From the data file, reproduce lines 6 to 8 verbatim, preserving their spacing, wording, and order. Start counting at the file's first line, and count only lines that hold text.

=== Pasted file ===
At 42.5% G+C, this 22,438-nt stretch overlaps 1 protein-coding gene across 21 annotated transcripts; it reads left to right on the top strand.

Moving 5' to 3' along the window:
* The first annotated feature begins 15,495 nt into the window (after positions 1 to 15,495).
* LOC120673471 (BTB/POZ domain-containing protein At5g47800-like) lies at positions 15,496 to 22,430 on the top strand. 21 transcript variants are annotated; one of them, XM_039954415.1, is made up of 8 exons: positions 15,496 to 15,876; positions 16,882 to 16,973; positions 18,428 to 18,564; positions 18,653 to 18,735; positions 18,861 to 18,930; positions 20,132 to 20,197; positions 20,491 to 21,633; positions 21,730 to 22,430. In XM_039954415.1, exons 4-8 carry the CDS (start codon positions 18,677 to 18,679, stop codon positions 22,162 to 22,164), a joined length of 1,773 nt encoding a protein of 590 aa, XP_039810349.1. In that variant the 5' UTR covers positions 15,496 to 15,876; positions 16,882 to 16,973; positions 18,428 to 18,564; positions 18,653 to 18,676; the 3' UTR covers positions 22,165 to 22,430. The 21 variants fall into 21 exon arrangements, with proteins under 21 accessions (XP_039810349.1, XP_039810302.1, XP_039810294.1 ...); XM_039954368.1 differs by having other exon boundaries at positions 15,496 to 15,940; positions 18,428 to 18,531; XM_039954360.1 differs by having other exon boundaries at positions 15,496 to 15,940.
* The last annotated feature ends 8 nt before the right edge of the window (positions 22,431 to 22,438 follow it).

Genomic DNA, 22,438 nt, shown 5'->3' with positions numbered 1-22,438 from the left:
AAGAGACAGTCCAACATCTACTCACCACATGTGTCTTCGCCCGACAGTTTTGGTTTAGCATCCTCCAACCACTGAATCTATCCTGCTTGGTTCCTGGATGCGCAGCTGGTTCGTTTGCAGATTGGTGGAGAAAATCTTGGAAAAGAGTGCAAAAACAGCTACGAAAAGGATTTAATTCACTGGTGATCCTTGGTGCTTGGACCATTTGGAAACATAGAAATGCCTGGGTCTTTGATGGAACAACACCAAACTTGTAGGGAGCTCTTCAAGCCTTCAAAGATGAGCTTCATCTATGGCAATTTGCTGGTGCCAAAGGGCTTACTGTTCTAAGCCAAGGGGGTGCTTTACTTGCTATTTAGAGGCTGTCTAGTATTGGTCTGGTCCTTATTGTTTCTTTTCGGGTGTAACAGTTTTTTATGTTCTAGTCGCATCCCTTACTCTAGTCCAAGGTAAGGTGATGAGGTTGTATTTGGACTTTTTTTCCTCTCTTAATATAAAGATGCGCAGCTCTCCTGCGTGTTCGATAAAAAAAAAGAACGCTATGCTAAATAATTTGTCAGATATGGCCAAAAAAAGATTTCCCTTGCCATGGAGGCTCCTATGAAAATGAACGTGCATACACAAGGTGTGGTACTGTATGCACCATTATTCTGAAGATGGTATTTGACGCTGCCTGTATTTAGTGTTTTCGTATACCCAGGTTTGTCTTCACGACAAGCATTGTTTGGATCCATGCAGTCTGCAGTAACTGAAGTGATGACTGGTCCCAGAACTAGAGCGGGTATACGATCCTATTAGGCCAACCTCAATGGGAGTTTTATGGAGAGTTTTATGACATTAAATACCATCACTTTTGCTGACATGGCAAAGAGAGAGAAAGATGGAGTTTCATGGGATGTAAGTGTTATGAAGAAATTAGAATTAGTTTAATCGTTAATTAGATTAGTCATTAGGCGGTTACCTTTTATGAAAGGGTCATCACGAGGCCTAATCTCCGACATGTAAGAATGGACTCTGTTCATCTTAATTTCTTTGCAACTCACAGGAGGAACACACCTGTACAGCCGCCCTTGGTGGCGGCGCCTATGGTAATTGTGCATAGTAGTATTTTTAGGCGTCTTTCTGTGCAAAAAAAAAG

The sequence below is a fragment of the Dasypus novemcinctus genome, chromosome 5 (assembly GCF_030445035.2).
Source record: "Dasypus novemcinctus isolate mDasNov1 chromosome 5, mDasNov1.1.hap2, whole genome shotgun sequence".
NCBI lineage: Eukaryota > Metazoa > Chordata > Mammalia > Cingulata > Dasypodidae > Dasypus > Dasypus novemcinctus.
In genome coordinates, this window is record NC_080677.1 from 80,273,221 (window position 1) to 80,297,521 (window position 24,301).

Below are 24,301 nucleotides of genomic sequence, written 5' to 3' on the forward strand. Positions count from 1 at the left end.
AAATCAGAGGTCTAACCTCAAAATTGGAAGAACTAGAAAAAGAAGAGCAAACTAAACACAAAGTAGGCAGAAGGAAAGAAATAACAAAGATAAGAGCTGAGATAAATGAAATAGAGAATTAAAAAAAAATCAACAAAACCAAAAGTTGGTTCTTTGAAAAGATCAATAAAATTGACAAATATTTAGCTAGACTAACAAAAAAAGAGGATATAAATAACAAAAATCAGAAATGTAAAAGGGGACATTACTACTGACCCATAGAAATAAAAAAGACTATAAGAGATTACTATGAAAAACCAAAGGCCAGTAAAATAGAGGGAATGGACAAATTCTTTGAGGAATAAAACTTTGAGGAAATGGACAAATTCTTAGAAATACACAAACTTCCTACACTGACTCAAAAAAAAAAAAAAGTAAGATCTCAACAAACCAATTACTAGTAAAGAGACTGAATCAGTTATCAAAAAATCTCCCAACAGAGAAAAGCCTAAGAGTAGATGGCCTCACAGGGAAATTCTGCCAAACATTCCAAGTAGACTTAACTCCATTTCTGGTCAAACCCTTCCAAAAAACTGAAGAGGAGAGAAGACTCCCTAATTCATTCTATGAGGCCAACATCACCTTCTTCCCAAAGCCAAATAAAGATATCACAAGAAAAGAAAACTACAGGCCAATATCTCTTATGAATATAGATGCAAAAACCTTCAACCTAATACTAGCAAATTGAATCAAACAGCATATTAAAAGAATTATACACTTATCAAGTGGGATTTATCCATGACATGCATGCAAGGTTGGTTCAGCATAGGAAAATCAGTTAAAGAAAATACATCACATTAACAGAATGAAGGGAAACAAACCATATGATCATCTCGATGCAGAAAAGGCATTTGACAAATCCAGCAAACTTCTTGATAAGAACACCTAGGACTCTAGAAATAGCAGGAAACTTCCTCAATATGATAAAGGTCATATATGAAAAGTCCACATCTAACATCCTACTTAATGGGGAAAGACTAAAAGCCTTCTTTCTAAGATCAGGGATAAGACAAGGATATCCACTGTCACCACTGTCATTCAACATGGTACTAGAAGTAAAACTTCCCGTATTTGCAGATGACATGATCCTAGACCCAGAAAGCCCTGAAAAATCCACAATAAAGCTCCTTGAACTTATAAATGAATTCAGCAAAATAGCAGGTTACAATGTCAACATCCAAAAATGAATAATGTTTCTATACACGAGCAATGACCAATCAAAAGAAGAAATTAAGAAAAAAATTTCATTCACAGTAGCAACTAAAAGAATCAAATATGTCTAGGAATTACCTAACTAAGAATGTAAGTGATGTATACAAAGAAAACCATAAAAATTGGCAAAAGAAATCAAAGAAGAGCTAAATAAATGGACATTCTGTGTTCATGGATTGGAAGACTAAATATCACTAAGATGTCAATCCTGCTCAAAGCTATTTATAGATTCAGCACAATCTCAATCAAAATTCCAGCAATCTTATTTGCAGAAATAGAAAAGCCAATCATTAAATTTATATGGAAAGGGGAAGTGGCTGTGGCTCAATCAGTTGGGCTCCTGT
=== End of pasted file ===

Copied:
Genomic DNA, 22,438 nt, shown 5'->3' with positions numbered 1-22,438 from the left:
AAGAGACAGTCCAACATCTACTCACCACATGTGTCTTCGCCCGACAGTTTTGGTTTAGCATCCTCCAACCACTGAATCTATCCTGCTTGGTTCCTGGATGCGCAGCTGGTTCGTTTGCAGATTGGTGGAGAAAATCTTGGAAAAGAGTGCAAAAACAGCTACGAAAAGGATTTAATTCACTGGTGATCCTTGGTGCTTGGACCATTTGGAAACATAGAAATGCCTGGGTCTTTGATGGAACAACACCAAACTTGTAGGGAGCTCTTCAAGCCTTCAAAGATGAGCTTCATCTATGGCAATTTGCTGGTGCCAAAGGGCTTACTGTTCTAAGCCAAGGGGGTGCTTTACTTGCTATTTAGAGGCTGTCTAGTATTGGTCTGGTCCTTATTGTTTCTTTTCGGGTGTAACAGTTTTTTATGTTCTAGTCGCATCCCTTACTCTAGTCCAAGGTAAGGTGATGAGGTTGTATTTGGACTTTTTTTCCTCTCTTAATATAAAGATGCGCAGCTCTCCTGCGTGTTCGATAAAAAAAAAGAACGCTATGCTAAATAATTTGTCAGATATGGCCAAAAAAAGATTTCCCTTGCCATGGAGGCTCCTATGAAAATGAACGTGCATACACAAGGTGTGGTACTGTATGCACCATTATTCTGAAGATGGTATTTGACGCTGCCTGTATTTAGTGTTTTCGTATACCCAGGTTTGTCTTCACGACAAGCATTGTTTGGATCCATGCAGTCTGCAGTAACTGAAGTGATGACTGGTCCCAGAACTAGAGCGGGTATACGATCCTATTAGGCCAACCTCAATGGGAGTTTTATGGAGAGTTTTATGACATTAAATACCATCACTTTTGCTGACATGGCAAAGAGAGAGAAAGATGGAGTTTCATGGGATGTAAGTGTTATGAAGAAATTAGAATTAGTTTAATCGTTAATTAGATTAGTCATTAGGCGGTTACCTTTTATGAAAGGGTCATCACGAGGCCTAATCTCCGACATGTAAGAATGGACTCTGTTCATCTTAATTTCTTTGCAACTCACAGGAGGAACACACCTGTACAGCCGCCCTTGGTGGCGGCGCCTATGGTAATTGTGCATAGTAGTATTTTTAGGCGTCTTTCTGTGCAAAAAAAAAG

The sequence below is a fragment of the Dasypus novemcinctus genome, chromosome 5 (assembly GCF_030445035.2).